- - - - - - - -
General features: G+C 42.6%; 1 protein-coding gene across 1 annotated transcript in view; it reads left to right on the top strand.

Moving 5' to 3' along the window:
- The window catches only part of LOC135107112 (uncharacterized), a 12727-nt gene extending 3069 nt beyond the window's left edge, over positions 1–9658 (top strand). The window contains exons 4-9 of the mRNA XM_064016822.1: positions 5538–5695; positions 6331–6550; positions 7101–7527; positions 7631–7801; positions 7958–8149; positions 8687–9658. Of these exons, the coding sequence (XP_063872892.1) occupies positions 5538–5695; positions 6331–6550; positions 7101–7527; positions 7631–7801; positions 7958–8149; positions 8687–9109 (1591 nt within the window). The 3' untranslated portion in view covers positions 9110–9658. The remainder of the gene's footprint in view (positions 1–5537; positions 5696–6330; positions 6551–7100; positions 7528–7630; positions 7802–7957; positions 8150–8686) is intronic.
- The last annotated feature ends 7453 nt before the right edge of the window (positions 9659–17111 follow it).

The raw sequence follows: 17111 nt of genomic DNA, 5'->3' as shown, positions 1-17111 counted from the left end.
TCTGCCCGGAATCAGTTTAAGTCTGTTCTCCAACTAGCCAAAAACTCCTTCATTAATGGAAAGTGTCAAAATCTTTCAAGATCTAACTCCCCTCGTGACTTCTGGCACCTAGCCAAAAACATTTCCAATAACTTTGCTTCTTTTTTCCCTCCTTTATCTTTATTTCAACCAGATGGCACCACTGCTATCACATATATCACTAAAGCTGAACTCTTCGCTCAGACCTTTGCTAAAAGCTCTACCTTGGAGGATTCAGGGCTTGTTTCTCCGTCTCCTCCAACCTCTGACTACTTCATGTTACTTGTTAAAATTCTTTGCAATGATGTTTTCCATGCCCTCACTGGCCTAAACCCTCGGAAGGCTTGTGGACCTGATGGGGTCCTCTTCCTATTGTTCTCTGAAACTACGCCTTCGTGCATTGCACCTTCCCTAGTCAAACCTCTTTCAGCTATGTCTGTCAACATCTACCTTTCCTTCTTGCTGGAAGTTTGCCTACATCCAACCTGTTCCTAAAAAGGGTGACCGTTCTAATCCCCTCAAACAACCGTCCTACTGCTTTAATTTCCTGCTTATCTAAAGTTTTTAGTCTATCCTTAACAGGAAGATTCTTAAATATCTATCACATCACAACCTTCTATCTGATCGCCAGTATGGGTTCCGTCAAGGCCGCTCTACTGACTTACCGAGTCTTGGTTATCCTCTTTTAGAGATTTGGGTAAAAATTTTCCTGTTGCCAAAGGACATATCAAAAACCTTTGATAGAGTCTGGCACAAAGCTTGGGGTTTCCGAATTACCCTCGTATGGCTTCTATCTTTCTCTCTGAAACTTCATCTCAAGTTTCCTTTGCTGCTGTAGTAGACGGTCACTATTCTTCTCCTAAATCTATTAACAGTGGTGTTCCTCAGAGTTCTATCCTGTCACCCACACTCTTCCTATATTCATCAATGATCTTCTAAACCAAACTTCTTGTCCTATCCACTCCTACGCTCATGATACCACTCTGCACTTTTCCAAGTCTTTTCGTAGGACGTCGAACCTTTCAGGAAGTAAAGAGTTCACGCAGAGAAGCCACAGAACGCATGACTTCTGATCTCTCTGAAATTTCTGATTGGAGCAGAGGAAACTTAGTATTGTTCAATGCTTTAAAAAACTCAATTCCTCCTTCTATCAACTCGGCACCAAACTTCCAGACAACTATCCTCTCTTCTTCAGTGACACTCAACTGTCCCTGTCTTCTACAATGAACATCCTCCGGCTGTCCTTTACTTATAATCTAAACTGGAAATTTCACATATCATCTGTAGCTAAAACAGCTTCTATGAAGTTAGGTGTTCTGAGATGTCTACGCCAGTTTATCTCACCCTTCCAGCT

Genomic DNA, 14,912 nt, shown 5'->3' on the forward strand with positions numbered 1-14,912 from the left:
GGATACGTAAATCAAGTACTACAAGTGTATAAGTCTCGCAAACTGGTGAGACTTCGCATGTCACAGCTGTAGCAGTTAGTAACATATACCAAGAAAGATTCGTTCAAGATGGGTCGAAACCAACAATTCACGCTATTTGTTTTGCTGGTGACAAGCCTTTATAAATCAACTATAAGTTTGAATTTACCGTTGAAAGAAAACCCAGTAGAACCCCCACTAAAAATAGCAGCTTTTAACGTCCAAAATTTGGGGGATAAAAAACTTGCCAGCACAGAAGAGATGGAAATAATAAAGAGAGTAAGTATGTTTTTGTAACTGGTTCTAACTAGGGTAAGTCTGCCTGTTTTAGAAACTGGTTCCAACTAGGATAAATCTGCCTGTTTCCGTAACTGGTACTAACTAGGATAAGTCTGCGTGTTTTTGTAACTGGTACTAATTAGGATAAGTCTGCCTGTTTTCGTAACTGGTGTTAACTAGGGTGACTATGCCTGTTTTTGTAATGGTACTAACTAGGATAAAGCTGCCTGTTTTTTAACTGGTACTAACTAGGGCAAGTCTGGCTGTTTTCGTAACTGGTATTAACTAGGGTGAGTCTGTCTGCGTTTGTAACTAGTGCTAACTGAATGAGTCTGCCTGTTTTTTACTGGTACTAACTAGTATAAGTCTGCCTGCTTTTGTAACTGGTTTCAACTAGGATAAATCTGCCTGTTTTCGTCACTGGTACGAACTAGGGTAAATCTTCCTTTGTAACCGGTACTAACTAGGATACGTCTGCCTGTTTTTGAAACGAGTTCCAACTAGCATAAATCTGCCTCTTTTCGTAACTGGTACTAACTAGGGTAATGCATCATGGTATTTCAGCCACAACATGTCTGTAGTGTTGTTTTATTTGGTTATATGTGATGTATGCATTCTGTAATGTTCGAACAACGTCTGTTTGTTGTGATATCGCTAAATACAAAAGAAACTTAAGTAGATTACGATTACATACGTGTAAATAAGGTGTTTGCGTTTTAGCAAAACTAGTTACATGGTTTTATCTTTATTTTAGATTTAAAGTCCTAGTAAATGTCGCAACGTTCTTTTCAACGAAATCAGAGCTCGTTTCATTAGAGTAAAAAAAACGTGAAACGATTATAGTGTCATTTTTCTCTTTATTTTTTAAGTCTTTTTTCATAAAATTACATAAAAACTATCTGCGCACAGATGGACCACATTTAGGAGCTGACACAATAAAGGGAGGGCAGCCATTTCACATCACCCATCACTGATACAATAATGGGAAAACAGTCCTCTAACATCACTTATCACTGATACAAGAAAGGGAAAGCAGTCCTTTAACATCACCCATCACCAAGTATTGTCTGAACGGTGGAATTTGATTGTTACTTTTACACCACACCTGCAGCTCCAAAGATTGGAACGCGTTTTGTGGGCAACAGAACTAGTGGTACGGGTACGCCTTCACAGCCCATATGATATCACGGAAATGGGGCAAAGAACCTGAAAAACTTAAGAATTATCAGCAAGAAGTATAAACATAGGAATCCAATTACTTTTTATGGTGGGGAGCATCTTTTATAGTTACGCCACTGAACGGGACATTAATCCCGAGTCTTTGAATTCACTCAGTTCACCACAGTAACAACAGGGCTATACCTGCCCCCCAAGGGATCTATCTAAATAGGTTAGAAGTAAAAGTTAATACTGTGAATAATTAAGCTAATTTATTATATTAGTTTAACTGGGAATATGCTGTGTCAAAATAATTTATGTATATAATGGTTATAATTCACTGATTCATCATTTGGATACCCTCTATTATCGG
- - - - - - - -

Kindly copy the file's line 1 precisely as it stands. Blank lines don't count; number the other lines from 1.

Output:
General features: G+C 42.6%; 1 protein-coding gene across 1 annotated transcript in view; it reads left to right on the top strand.